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  1. #1
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    Split string and use value as foreign key

    hi all,

    am not sure if this is possible (or a good idea), basically i have a column that contains a string split by commas

    Code:
    1,42,44,12,64,12
    these numbers relate to ids of records in another table.

    if i delete the record with the id of 42 in the other table, i want to remove it from the string.

    with foreign keys you can set the on delete action to cascade (so if 42 would be removed when the record with id 42 is removed)

    basically i am wanting to achieve the same thing here, only using the mysql (not php, or any other external language).

    can i set a foreign key as part of a substring or something?


    the reason i have to do it in a string with commas, is there can potentially be unlimited values, so its not really a good idea to either have 100 columns i'll potentially never use, or create / delete columns on demand.

    or is it?

    any ideas would be great :-)

    thanks alot

    mike

  • #2
    Supreme Master coder! Old Pedant's Avatar
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    Nope. Really bad DB design. You should never store a delimited list of values in a single field.

    Time to learn about many-to-many tables.

    Example:
    Code:
    Table: foods
        foodid : int auto_increment primary key
        foodname : varchar(100)
    
    Table: people
        personid : int auto_increment primary key
        name : varchar(50)
        ... etc. ...
    
    Table: peopleFoods
        personid : int references people(personid) on delete cascade
        foodid : int references foods(foodid) on delete cascade
    
    ***********
    
    people:
        37 : james
        42 : mary
    
    foods :
        1 : watermelon
        2 : dried squid
        3 : chocolate covered ants
    
    peopleFoods:
        37 : 2
        37 : 12
        37 : 42
        37 : 91
        42 : 1
        etc.
    This is just *part* of the process called NORMALIZATION. Look it up and be prepared to spend a few hours (okay, at the least many minutes) reading about it.
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  • #3
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    Hey old pedant, thanks for the reply.

    I understand the concept of normalization and many to many table design. The problem is there could be an unlimited number of values. Basically I have an attribute table, an attribute values table, and a attribute combination table. They are linked via foreign keys. But the attribute combination table can't be. Beacuse there could possibly be unlimited number of attributes and attribute values. So how am I supposed to link this up via foreign keys without creating a new column fir each attribute and subsequently deleting it when the attribute is removed?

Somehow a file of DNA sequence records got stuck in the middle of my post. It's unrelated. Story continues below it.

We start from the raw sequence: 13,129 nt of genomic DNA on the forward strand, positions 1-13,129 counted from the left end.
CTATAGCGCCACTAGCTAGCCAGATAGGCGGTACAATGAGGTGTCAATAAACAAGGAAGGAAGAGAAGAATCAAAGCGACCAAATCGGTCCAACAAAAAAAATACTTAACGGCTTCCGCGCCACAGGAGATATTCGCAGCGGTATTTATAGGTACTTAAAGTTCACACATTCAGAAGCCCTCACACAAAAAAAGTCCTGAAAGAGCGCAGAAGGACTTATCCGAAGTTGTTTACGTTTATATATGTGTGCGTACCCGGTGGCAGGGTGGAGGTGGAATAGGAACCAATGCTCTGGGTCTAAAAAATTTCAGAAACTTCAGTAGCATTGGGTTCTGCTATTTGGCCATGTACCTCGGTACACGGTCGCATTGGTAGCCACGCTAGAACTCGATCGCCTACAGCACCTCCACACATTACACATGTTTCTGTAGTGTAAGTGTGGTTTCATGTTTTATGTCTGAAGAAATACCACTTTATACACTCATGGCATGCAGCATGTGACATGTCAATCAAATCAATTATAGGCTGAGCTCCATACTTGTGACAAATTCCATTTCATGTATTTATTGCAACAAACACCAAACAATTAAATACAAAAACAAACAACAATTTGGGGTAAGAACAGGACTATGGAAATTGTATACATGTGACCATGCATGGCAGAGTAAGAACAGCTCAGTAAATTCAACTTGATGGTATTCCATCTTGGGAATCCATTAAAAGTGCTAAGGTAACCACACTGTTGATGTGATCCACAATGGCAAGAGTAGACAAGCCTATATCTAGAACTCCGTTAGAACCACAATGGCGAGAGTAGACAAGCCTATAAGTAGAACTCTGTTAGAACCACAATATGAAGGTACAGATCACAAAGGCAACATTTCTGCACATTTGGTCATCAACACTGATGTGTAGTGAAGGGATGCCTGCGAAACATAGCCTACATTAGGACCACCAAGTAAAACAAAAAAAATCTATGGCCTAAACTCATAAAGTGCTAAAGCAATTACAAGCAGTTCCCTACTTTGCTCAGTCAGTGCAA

I.e

    ID | attribute_combination | price

    1 | 1,65,23,12 | 12.99

    so I could of have sperate columns for the attributes, but potentially there could be an unlimited amount of values in the combination.

    What do you think?

    Let me know if I'm not making sense it's quite hard to explain.

    Thanks

    Mike

  • #4
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    here is my schema:

    Attribute table:
    Code:
    ID | ATTRIBUTE 
    ---------------
    1  |   Colour
    2  |   Size
    attribute values table:
    Code:
    ID | ATTRIBUTE_ID | ATTRIBUTE_VALUE 
    ---------------------------------------
    1  |         1    |     Red
    2  |         1    |    Green
    3  |         1    |    Blue
    4  |         2    |    Small
    5  |         2    |    Medium
    6  |         2    |    Large
    
    attribute_id foreign key for id in attributes table
    attribute combination table:
    Code:
    ID | ATTRIBUTE_COMBINATION |   PRICE
    ---------------------------------------
    1  |    1,2,3              |    2.99
    2  |    4,5,6              |    10.99
    3  |    6,1,4              |    14.99
    4  |    1,2,3,4,5,6        |    99.99
    
    each number delimeted in the attribute_combination refers to the id of a record in the attribute values table. so if they where split up, they would be foreign keys. but there not split up.